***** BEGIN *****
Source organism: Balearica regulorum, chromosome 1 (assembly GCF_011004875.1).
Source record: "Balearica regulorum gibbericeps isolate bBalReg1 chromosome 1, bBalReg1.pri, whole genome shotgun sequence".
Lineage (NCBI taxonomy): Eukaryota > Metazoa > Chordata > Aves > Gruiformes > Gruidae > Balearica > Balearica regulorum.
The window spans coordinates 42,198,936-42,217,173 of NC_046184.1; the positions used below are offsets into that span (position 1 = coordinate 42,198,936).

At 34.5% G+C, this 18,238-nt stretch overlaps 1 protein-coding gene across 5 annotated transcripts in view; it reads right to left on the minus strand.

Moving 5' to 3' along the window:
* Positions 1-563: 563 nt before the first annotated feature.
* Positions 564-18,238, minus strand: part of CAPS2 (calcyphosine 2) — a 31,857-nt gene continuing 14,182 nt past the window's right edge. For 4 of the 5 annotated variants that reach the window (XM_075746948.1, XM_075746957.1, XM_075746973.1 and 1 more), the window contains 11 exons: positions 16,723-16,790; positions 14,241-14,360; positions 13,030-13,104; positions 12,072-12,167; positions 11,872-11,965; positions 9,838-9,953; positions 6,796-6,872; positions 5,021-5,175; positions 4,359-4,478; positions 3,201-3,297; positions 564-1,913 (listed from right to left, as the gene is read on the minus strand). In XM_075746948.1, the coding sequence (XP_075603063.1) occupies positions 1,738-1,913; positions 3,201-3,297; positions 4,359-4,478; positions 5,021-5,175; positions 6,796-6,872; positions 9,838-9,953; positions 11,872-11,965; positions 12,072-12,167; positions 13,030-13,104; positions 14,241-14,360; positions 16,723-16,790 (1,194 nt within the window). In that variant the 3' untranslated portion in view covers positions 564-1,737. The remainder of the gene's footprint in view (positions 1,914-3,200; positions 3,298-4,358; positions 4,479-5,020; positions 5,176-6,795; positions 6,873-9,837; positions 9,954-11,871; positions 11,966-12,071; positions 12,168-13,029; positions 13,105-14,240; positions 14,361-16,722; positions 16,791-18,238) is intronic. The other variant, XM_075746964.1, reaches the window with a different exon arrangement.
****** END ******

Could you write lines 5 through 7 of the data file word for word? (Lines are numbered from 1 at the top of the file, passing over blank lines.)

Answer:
At 34.5% G+C, this 18,238-nt stretch overlaps 1 protein-coding gene across 5 annotated transcripts in view; it reads right to left on the minus strand.

Moving 5' to 3' along the window:
* Positions 1-563: 563 nt before the first annotated feature.